How to Make Sauerkraut in a Fermenting Crock

By on June 13, 2012

Wendy Van Wagner is the owner of In the Kitchen cooking school, where she and Joe Meade teach

In our video, How to Make Sauerkraut, Wendy Van Wagner (owner of In the Kitchen in Nevada City, California) and Joe Meade show us how simple it is to prepare sauerkraut at home.

Assemble your ingredients: a large bowl, sea salt, a pounder, and a sharp knife. If you want to add seasonings use caraway seeds or juniper berries. Use organic cabbage for two reasons: 1) it has more sugars than conventional cabbage, so the lacto fermentation gets going faster, and 2) conventional cabbage is often grown too quickly, and it can rot instead of fermenting.

Choose the small, medium or large size of our fermentation crocks.

Remove the outer leaves of the cabbages, and any bruised leaves, then cut out the cores.

Slice the cabbages thinly, using your knuckles as a guide—or use a traditional sauerkraut cutter, or a mandoline.

Add sea salt according to the recipe. Mix the salt and the cabbage, then bash the cabbage with the pounder, as you rotate the bowl. The bruised cabbage will begin to exude liquid.

Pack the cabbage into the clean crock and press until liquid rises about the cabbage. Then add the weighting stones and be sure the liquid covers the stones.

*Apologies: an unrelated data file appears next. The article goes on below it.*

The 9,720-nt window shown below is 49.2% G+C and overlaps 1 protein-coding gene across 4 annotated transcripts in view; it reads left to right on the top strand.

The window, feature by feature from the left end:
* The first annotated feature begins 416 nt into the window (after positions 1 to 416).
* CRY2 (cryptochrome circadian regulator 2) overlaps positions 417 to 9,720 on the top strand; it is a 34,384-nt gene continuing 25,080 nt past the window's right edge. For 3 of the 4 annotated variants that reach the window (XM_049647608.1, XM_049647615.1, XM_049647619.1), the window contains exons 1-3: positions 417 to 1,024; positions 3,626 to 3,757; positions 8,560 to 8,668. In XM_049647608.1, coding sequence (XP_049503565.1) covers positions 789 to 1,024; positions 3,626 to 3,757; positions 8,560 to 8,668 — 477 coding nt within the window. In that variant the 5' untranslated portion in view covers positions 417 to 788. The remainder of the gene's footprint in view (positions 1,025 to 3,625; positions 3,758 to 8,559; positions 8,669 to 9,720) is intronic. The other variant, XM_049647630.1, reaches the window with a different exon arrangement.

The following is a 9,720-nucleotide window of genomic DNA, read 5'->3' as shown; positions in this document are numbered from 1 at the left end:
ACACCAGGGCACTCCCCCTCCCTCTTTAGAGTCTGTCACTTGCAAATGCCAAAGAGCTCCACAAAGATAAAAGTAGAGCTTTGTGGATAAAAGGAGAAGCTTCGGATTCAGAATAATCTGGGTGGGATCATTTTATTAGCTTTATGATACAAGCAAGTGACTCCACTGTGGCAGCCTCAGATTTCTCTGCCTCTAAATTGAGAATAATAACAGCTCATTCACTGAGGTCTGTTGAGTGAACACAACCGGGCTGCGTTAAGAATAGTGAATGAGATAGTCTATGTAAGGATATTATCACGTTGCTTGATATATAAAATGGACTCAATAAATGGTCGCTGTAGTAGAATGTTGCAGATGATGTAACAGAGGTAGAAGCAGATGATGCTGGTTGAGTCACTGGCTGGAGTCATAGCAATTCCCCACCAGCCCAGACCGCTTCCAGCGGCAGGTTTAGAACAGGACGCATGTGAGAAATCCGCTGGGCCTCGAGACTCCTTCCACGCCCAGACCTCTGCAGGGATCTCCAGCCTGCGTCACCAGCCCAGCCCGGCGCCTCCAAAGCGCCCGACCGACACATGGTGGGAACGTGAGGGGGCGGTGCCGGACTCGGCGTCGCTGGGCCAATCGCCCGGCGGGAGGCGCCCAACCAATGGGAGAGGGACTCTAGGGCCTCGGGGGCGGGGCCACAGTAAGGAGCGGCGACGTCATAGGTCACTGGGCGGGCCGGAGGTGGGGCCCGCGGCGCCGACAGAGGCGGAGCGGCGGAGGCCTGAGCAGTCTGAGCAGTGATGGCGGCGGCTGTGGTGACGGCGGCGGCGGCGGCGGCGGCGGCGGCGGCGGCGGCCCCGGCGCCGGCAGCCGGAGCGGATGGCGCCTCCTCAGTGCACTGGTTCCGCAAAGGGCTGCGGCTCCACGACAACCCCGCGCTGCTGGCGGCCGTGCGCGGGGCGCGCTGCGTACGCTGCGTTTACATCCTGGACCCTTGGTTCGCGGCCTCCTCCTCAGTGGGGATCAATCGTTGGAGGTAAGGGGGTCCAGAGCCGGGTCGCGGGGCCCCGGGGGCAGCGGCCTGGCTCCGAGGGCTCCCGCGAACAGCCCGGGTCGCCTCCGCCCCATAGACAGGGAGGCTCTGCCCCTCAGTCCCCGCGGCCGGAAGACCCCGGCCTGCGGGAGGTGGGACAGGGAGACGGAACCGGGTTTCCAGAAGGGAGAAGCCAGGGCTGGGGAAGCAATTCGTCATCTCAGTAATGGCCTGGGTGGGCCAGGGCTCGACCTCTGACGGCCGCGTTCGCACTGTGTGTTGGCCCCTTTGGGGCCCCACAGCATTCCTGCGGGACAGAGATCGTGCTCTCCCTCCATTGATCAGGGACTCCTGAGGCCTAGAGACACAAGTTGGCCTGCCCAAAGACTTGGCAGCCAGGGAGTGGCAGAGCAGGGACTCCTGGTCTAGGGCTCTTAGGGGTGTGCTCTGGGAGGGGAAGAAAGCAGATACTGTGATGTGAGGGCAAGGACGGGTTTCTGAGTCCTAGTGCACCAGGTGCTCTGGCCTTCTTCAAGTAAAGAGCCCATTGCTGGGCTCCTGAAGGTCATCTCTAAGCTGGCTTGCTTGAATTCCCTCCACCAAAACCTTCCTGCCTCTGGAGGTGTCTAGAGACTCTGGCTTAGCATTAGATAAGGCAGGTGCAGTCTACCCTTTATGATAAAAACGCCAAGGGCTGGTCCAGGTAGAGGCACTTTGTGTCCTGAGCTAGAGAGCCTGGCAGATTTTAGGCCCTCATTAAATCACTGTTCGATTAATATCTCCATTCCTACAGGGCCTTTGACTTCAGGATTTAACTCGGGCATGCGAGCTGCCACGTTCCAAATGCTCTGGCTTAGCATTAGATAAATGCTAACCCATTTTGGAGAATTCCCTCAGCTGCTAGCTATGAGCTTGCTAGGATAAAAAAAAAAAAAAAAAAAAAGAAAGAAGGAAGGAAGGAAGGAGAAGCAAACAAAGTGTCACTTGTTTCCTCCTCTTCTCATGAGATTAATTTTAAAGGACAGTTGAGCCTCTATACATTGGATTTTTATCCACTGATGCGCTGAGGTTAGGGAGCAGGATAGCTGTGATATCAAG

Place the lid on the crock and fill the rim with water to form an airtight seal. Place in a room where the temperature is 60°F to 70°F, monitor the water in the rim, and wait 3 to 4 weeks. If you like mild sauerkraut, eat it sooner, if you like it tangier, let it go longer.

Serve up your finished sauerkraut!

Would you like to make sauerkraut with NO salt, or low salt? For sauerkraut details and recipes, enjoy our specialty book, Making Sauerkraut and Pickled Vegetables at Home. For more on sauerkraut and other fermented foods, try The Art of Fermentation, and Preserving Food at Home.

  Comments (2)


I know this is an old post, but hopefully you will catch this question. Just made my first batch, and the liquid is rather milky and there is scum on it.  Is this ruined?  Can I skim/rinse/whatever and still eat the kraut?  I tasted a tiny bit and it doesn’t really taste very tangy, just salty.  Has been fermenting for 5 weeks.

Posted by Melody Hale on Sep. 10, 2013 at 7:49:59 PM


Penn State has a helpful article about making sauerkraut and the food safety issues involved

They say, “Kraut should be to desired tartness, with firm texture, have brine that is not cloudy, and be free of any sign of mold or yeast growth. Do not taste if you see mold on the surface, feel a slimy texture, or smell a bad odor.” See the article for more details, as well as this one from the National Center for Food Preservation

If you are using our Bolesawiec or Harsch crock with the water seal, you will not develop a scum or yeast because what oxygen is left in the cabbage will be quickly eliminated and the water seal will prevent more from entering.

Posted by on Sep. 16, 2013 at 11:28:36 AM

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